Day 6 started off pretty relaxed.
We were ready to move on in search of one of my biggest targets for the trip - Letter-winged Kite
Armed with a couple of locations from previous years we were excited although wise enough to never get ones hopes up when it comes to birds and advice from better years
So we left Diamantina NP and headed once more into the gibber
Gum Holes camp
An Orange Chat (yet another new bird for Fatih) caused us to pull over not far out of the National Park
Not the best of views but enough for now
The wind was strong and hearing birds was incredibly difficult even for my two companions
After trying to get close to a Wedge-tailed Eagle on a kill (unsuccessfully as usual) Fatih thought he heard one of my other much wanted target species
I of course couldn't hear a thing but know better than to doubt him. So we moved towards the "sound" and scanned the flat, lifeless looking gibber
Lifeless until i spotted my first new bird for the trip!
We started to move toward it only for it to vanish into nothing. It might be bright yellow on the front but if it turns its back to you its gone - such is the effectiveness of its camouflage
Anxious minutes searching were unsuccessful until we started to walk back to the road and there it was back where we had come from!
Success and enough photos to make a photographer happy
I was ecstatic!
now on a high we headed south on the Coorabulka Station rd which skirts the western edge of Diamantina and Astrebla Downs National Parks.
it was good to be the driver :)
in this photo above there is a bird
a very small and well camouflaged bird
can you see it?
Here is its parent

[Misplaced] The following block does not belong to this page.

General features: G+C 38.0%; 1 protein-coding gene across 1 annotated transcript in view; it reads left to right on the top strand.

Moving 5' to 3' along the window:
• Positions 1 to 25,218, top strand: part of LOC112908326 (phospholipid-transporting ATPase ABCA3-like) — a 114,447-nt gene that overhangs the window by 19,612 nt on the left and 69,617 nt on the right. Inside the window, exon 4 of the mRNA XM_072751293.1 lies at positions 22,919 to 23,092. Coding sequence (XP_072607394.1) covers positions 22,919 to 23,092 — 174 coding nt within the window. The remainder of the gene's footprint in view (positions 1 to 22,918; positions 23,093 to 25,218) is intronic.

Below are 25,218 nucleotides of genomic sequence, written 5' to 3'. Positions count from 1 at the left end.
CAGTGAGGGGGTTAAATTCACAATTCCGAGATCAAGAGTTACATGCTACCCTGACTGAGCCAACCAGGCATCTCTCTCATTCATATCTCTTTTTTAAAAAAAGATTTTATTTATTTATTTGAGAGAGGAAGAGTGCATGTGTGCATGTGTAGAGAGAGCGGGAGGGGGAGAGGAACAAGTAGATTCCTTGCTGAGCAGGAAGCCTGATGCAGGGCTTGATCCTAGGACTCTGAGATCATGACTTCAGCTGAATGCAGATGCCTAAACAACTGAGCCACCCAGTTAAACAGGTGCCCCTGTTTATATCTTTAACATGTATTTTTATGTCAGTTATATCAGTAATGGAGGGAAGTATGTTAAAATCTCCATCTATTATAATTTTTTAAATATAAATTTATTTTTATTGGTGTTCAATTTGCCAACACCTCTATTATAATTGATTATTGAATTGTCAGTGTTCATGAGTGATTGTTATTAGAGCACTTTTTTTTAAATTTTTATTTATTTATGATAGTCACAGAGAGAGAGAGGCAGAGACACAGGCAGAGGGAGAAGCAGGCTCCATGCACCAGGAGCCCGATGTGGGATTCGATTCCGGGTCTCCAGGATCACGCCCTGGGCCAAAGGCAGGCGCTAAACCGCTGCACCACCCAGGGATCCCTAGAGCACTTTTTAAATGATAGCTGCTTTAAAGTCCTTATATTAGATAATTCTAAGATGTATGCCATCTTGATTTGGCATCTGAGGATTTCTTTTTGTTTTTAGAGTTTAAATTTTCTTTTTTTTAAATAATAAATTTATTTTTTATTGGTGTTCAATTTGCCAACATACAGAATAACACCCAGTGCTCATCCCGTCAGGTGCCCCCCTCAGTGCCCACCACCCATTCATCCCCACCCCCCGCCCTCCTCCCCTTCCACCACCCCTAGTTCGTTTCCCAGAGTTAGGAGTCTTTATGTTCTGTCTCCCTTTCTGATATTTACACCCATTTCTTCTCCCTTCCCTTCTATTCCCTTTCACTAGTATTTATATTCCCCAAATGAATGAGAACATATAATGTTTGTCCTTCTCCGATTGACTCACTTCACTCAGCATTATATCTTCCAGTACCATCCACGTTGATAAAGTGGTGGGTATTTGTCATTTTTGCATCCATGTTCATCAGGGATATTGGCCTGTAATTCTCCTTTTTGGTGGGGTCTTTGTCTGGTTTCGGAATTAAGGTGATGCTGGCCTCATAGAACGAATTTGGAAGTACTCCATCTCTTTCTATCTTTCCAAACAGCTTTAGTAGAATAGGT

an adult Inland Dotterel that instinctively led us away from its tiny chicks
This striking bird of the arid inland of Australia is a very sought after bird to see
Laying down and shooting through the grass gave such an intimate perspective of one of my favourite birds
This was already our second sighting of this species and it wasn't to be our last!
Once again however, another bird was calling...
...well let's just say I wish it was calling!
The Letter-winged Kite is the only Australian bird of prey that i am yet to see.
Whilst I dreamed of seeing a Night Parrot on this trip i was fairy realistic about our chances
The kite however was a much more likely proposition
A small creek on a road through nowhere was our lunchstop (toasted cheese sandwich ...yum)
and best chance of seeing one
...at least the toasted cheese sandwich was nice....
a number of nests and alot of whitewash and even some pellets (regurgitated fur and bone) were a positive sign but alas
Zebra Finch (male)
a beautiful male Zebra Finch gave me something to point the big lens at but as pretty as they are, was no consolation
further south we drove and the soil changed more to clay
little did we know that we were getting very close to a place and an event that would shape our entire trip and birding memories
we turned off the "main road" on a side track that cut SE below Astrebla Downs NP on another tip from last year about Letter-winged Kites
SLAM ON BRAKES
SWERVE (for something that I didn't even see!)
really hope I missed them!
we got out and walked back to the scene of the 'accident' to find two tiny Inland Dotterel chicks incredibly alive in the middle of the track!
Dave picking up chicks
Photo courtesy Fatih Sam
so after the obligatory photos of such cute subjects we helped them somewhere safer than the middle of the track
not that we had seen another vehicle all day
(Also perhaps best not to mention to my wife that i spent alot of time picking up chicks on this trip)
and with that sudden unexpected stop
came more birds
more Inland Dotterels
and a pigeon
more braking but this time with more excitement than fear
there was my second new bird for the trip
not that i count or anything
Flock Bronzewings are not just any pigeon